J Drugs Dermatol. 2016;15(1 Suppl 1):s7-s10.
Leon H. Kircik MD| |
J Drugs Dermatol. 2013;12(11):1268-1270.
Joshua A. Zeichner MD| |
J Drugs Dermatol. 2016;15(1 Suppl 1):s11-s16.
Andrew C. Krakowski MD,a Lawrence F. Eichenfield, MDb| |
The Use of the Low-Fluence 1064 nm Nd:YAG Laser in a Female With Contraindications to Systemic Anti-Acne Therapy
Jason S. Ballin DO and Nathan S. Uebelhoer DO| |
Long-term Efficacy and Safety of TopicalPRK 124 (0.125%) Lotion (Pyratine-XR) in theTreatment of Mild-to-Moderate Rosacea
Anne Marie Tremaine MD, Arisa Ortiz MD, Laila Elkeeb MD, Minh Tran, Gerald Weinstein MD| |
Kavita Darji BA and Nicole M. Burkemper MD| |
Pityriasis folliculorum has been described as a dry type of rosacea with extensive proliferation of Demodex folliculorum in pilosebaceous follicles of the skin. This skin condition is frequently difficult to manage, with various treatment options showing mixed efficacy. Oral ivermectin, a macrocyclic lactone parasiticide with anti-inflammatory and anti-parasitic effects, is one of the leading treatment modalities for demodicosis. Topical ivermectin has recently been FDA approved as therapy for rosacea. We present the case of a woman with pityriasis folliculorum who showed significant improvement from using topical ivermectin with no adverse events related to treatment.
J Drugs Dermatol. 2017;16(12):1290-1292.
Diane M. Thiboutot MD, Alan B. Fleischer Jr MD, James Q. Del Rosso DO, Klaus Graupe PhD| |
Methods: The evaluable efficacy population of this 12-week double-blind, parallel-group study included 72 patients and the population that was used to report safety results included 92 patients. Baseline characteristics were comparable between the once-daily and twice-daily study groups. Evaluations were performed at baseline and at weeks 4, 8, and 12.
Results: No significant difference was found between the once-daily and twice-daily groups at the end of study therapy in mean investigator global assessment (IGA) scores, treatment success, or treatment response. The mean number of inflammatory lesions, the intensity of erythema intensity, and the intensity of telangiectasia at treatment end were likewise not significantly different (P>.205 for all). More than 90% of subjects in each group rated cosmetic acceptability of this AzA gel as satisfactory or better.
Conclusion: Based on these findings and those of prior studies, once-daily AzA 15% gel can therefore be utilized as a safe, effective, and economical dosing option for the treatment of mild-to-moderate papulopustular rosacea. Once-daily dosing of AzA 15% gel was well accepted by patients
The Development of Antimicrobial Resistance Due to the Antibiotic Treatment of Acne Vulgaris: A Review
Mital Patel MD, Whitney P. Bowe MD, Carol Heughebaert MD, Alan R. Shalita MD| |
Over 25 Years of Clinical Experience With Ivermectin: An Overview of Safety for an Increasing Number of Indications
Leon H. Kircik MD,a James Q. Del Rosso DO,b Alison M. Layton MD,c and Jürgen Schauber MDd| |
J Drugs Dermatol. 2016;15(3):325-332.
Clinical Pharmacokinetics of Oxymetazoline Cream Following Topical Facial Administration for the Treatment of Erythema Associated With Rosacea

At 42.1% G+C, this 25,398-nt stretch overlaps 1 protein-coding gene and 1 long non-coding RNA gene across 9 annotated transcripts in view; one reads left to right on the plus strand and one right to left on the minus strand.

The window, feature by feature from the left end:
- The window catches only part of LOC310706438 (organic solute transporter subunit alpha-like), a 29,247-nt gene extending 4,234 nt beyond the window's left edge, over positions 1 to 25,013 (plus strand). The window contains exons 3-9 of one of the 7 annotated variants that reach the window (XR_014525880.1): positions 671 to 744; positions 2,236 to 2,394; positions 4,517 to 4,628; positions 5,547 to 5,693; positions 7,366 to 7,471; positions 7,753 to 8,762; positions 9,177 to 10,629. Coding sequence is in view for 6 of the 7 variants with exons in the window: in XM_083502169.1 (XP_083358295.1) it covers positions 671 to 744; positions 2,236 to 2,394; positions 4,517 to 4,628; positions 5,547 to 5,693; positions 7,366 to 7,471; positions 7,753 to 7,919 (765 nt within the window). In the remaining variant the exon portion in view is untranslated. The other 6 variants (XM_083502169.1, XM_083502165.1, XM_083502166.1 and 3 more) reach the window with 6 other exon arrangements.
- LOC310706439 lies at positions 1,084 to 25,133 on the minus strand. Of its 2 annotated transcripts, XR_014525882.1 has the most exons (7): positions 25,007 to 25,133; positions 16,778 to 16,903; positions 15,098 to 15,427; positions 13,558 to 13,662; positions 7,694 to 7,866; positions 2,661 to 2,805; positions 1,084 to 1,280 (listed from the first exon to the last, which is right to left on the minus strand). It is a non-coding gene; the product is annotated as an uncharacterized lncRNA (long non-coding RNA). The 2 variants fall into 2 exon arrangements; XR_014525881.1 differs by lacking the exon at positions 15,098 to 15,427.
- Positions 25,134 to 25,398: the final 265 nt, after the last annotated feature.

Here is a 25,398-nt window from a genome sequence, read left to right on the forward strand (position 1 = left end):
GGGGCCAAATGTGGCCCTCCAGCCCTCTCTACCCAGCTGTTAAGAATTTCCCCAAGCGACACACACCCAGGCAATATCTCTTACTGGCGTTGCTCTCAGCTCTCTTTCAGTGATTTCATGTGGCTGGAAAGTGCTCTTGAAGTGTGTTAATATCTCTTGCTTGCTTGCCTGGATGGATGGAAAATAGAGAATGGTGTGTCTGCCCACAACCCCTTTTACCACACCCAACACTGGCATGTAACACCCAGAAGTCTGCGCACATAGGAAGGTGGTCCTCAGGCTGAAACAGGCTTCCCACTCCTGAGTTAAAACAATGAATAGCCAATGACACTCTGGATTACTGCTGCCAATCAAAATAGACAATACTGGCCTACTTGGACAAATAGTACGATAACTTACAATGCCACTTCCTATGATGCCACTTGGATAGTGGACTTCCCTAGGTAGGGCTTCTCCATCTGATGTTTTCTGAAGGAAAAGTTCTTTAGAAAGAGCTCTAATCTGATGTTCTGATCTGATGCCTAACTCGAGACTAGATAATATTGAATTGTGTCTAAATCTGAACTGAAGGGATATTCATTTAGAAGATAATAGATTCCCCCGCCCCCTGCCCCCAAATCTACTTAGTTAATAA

Amy W. Kuang PhD,a Janet DuBois MD,b Mayssa Attar PhD,a Gurpreet Ahluwalia PhDa| |
Management of Rosacea-Prone Skin: Evaluation of a Skincare Product Containing Ambophenol, Neurosensine, and La Roche-PosayThermal Spring Water as Monotherapy or Adjunctive Therapy
Sophie Seité PhD,a Florence Benech PharmD,b Sandrine Berdah PhD,b Muriel Bayer PharmD,b Sophie Veyrat PharmD,b Evelyne Segot PharmD PhD,b Marcela Sakalikova Mgr,c Lucia Gibejova Mgr,c Hana Zelenkova MD PhDc| |
METHODS: Several studies were performed to evaluate the efficacy of this product in the management of rosacea prone skin, as either monotherapy or adjunctive therapy or to maintain the efficacy of a Metronidazole treatment. The first study was performed on 37 women aged 18-45 with added stage 2 erythro-couperosis, who applied test formula as monotherapy twice a day for 4 weeks. During a second study, a dermatological evaluation was performed on patients with stage I or II rosacea, a questionnaire containing information about patient characteristics, tolerance, clinical signs, symptoms and skin reactivity to “trigger factors” was completed by dermatologists at baseline and 2 months after treatment with the test formula as either monotherapy or adjunctive therapy. Finally, in a third study, 65 patients finishing a Metronidazole treatment applied once daily and the tested formula twice daily were divided into 2 groups using the test formula or vehicle control, twice a day for 8 weeks for the evaluation of efficacy as adjunctive therapy.
RESULTS: We noted that the test formula, as an adjunctive therapy, helped prolong the efficacy of a Metronidazole treatment. In monotherapy, there was a significant efficacy of the test formula associated with an excellent tolerance. A significant improvement of all the clinical signs and symptoms of rosacea and a reduction of the skin reactivity to "trigger factors" were shown.
CONCLUSIONS: These studies highlight the interest value and impact of a skincare product containing Ambophenol, Neurosensine, and La Roche-Posay thermal spring water formulated in a highly protective packaging in monotherapy or in combination with or after a therapeutic treatment in the management of patients suffering from rosacea.
J Drugs Dermatol. 2013;12(8):920-924.
A Sequential Approach to the Treatment of Severe Papulopustular Rosacea Not Responding to Traditional Treatment
Thomas Dirschka MD,a,b Lutz Schmitz MD,a,c and Ágota Bartha MDa| |
J Drugs Dermatol. 2016;15(6):769-771.
Study Results of Benzoyl Peroxide 5%/Clindamycin 1% Topical Gel, Adapalene 0.1% Gel and Use in Combination for Acne Vulgaris
James Q. Del Rosso DO FAOCD| |
Effectiveness and Safety of Once-Daily Doxycycline Capsules as Monotherapy in Patients With Rosacea: An Analysis by Fitzpatrick Skin Type